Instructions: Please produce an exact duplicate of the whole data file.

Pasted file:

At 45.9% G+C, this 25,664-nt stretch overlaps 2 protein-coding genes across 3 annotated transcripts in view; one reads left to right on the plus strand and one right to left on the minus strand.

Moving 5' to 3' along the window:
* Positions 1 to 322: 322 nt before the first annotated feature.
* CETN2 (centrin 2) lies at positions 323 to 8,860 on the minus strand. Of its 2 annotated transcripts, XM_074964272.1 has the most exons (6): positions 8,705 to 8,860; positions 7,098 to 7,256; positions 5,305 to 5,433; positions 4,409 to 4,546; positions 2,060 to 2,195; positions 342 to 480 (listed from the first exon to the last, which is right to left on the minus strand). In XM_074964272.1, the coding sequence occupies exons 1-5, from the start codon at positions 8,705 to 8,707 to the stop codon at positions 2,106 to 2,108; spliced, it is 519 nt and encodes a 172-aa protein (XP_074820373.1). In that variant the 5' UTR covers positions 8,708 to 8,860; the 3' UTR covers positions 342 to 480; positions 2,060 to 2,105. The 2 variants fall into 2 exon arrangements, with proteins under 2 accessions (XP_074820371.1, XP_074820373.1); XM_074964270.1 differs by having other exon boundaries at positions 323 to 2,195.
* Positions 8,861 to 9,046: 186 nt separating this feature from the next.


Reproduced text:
At 45.9% G+C, this 25,664-nt stretch overlaps 2 protein-coding genes across 3 annotated transcripts in view; one reads left to right on the plus strand and one right to left on the minus strand.

Moving 5' to 3' along the window:
* Positions 1 to 322: 322 nt before the first annotated feature.
* CETN2 (centrin 2) lies at positions 323 to 8,860 on the minus strand. Of its 2 annotated transcripts, XM_074964272.1 has the most exons (6): positions 8,705 to 8,860; positions 7,098 to 7,256; positions 5,305 to 5,433; positions 4,409 to 4,546; positions 2,060 to 2,195; positions 342 to 480 (listed from the first exon to the last, which is right to left on the minus strand). In XM_074964272.1, the coding sequence occupies exons 1-5, from the start codon at positions 8,705 to 8,707 to the stop codon at positions 2,106 to 2,108; spliced, it is 519 nt and encodes a 172-aa protein (XP_074820373.1). In that variant the 5' UTR covers positions 8,708 to 8,860; the 3' UTR covers positions 342 to 480; positions 2,060 to 2,105. The 2 variants fall into 2 exon arrangements, with proteins under 2 accessions (XP_074820371.1, XP_074820373.1); XM_074964270.1 differs by having other exon boundaries at positions 323 to 2,195.
* Positions 8,861 to 9,046: 186 nt separating this feature from the next.